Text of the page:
E-Fauna BC: Electronic Atlas of the Wildlife of British Columbia

Enallagma annexum
Northern Bluet
Family: Coenagrionidae
Species account author: Robert Cannings.
Extracted from Introducing the Dragonflies of British Columbia and the Yukon (2002)

Photo of species

© Robert A. Cannings  Email the photographer   (Photo ID #5622)

E-Fauna BC Static Map
Distribution of Enallagma annexum in British Columbia
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Species Information


Description

Male’s appendages shown in figure. The rear half of female’s segment 8 is usually black on top, the pointed end dividing a pale area at the base. Length: ♂ 33 mm, ♀ 32 mm.


Flight Period

B.C., early May to late October; Yukon, late May to early September.


Remarks

The Eurasian and North American populations of Enallagma cyathigerum are now considered separete species. The Old World species remains E. cyathigerum; our North American one is now called E. annexum.

Genus Description


There are two genera of bluets: Coenagrion and Enallagma. Coenagrion live mainly in Europe and Asia. Two species range across most of northern North America: the common Taiga Bluet and the rarer Subarctic Bluet. A third, the Prairie Bluet, flies on the Great Plains. Most Eurasian Bluet adults fly in late spring or early summer. They are similar to those of Enallagma - males are blue and black (but often green below); but the structure of the male appendages is different and females have no vulvar spine.

Biology

Family Description

Small damselflies that normally perch with wings closed above the abdomen. Most males are blue marked with black, but the main colour may be green, yellow, orange, red or purple. Females often have two colour forms per species, one similar to the male (usually blue). Females lay eggs in the tissues of water plants, sometimes completely submerging themselves for a long time while laying. Larave are not as long as spreadwing larave and have short labia, unstalked at the base. There are six genera and 18 species of pond damsels in our region. The American Bluets (Enallagma) and forktails (Ischnura) are the most common groups.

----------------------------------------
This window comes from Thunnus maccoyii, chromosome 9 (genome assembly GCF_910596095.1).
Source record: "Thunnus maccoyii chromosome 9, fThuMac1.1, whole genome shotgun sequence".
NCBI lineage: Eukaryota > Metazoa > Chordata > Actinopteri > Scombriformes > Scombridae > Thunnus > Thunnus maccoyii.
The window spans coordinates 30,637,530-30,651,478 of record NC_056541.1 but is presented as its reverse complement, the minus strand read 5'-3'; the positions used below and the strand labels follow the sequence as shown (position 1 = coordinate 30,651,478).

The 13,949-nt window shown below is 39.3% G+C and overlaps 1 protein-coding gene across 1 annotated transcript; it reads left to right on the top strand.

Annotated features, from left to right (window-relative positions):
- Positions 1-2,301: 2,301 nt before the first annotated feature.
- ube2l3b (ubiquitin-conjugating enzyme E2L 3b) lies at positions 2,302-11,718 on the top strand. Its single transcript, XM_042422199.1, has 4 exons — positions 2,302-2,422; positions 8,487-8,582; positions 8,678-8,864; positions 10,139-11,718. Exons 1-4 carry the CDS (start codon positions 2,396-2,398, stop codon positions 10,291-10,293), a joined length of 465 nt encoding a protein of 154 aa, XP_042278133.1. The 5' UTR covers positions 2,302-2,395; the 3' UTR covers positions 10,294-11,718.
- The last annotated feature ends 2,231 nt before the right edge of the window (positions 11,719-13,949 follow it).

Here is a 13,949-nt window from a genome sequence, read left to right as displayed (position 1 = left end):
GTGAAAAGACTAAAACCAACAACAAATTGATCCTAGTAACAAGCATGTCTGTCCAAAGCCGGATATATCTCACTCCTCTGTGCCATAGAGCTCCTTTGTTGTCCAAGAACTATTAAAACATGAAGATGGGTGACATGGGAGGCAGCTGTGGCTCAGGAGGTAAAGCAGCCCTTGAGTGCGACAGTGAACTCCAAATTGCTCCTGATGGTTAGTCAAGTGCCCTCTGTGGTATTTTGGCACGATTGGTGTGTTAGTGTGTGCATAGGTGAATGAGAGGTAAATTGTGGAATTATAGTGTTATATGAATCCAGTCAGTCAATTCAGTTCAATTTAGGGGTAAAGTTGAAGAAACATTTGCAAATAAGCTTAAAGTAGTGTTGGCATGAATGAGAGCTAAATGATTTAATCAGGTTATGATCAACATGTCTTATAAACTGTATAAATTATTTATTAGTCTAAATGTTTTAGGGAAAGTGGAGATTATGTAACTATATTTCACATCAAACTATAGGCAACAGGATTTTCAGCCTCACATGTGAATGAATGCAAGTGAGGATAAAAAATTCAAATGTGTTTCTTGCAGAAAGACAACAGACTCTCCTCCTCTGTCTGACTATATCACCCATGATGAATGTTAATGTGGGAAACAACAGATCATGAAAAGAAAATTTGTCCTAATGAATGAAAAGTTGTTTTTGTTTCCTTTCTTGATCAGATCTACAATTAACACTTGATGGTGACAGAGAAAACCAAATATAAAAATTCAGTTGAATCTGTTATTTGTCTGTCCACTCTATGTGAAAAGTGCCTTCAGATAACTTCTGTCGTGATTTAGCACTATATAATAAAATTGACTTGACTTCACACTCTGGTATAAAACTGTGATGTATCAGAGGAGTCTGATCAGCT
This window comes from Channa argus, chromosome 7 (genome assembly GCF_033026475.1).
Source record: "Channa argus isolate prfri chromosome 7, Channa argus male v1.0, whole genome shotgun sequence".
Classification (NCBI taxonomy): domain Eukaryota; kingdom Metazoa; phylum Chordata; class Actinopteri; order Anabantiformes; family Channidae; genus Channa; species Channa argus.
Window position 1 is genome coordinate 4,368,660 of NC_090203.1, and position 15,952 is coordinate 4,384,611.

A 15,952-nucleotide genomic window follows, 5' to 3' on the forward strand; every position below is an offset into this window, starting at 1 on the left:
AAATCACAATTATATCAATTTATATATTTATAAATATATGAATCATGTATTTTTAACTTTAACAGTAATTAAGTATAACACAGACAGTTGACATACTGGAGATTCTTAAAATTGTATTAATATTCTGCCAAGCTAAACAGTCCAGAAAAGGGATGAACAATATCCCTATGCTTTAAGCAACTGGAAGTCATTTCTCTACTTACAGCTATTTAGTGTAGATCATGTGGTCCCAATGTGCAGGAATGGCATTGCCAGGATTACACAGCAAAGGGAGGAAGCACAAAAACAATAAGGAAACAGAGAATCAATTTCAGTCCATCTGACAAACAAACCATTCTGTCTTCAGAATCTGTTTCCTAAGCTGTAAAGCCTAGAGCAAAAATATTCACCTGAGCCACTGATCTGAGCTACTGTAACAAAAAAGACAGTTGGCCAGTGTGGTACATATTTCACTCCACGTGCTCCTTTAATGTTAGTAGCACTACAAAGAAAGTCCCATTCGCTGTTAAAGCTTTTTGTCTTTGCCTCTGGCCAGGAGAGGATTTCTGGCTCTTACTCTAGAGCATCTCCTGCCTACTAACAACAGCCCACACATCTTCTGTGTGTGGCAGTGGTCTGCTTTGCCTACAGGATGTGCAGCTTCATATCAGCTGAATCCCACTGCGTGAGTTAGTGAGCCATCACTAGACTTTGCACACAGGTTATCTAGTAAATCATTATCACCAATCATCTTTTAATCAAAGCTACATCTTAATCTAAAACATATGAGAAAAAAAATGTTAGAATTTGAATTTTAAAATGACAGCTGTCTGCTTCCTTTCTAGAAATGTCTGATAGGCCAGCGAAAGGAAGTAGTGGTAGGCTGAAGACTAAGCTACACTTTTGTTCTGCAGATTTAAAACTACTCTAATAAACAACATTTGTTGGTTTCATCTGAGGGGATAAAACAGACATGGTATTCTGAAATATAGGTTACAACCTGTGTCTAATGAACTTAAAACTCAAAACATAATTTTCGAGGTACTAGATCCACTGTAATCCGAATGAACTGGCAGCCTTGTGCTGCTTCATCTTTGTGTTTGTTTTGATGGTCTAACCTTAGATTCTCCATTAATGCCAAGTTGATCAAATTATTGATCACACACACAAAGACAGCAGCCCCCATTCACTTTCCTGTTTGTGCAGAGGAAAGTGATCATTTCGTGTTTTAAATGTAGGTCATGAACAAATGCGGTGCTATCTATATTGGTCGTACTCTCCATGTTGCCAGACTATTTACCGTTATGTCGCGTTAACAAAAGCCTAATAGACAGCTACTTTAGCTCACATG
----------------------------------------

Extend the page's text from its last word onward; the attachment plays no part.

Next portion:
Field Notes

The most common damselfly in southern B.C.; but in the Yukon, not as common as the Boreal Bluet. Lives mostly along the marshy shores of ponds and lakes, but usually avoiding acidic and saline waters. In B.C., adults usually emerge a week or two after those of its close relative, the Boreal Bluet.

Distribution


Northern; also in northern Eurasia. Widespread throughout B.C. and the Yukon north to the Arctic treeline.

Status Information

Origin StatusProvincial StatusBC List
(Red Blue List)
COSEWIC
NativeS5YellowNot Listed
BC Ministry of Environment: BC Species and Ecosystems Explorer--the authoritative source for conservation information in British Columbia.

Additional Photo Sources

General References


Recommended citation: Author, Date. Page title. In Klinkenberg, Brian. (Editor) 2021. E-Fauna BC: Electronic Atlas of the Fauna of British Columbia [efauna.bc.ca]. Lab for Advanced Spatial Analysis, Department of Geography, University of British Columbia, Vancouver. [Accessed: 2022-01-17 9:04:53 AM]
Disclaimer: The information contained in an E-Fauna BC atlas pages is derived from expert sources as cited (with permission) in each section. This information is scientifically based.  E-Fauna BC also acts as a portal to other sites via deep links.  As always, users should refer to the original sources for complete information.  E-Fauna BC is not responsible for the accuracy or completeness of the original information.


© E-Fauna BC 2021: An initiative of the Spatial Data Lab, Department of Geography, UBC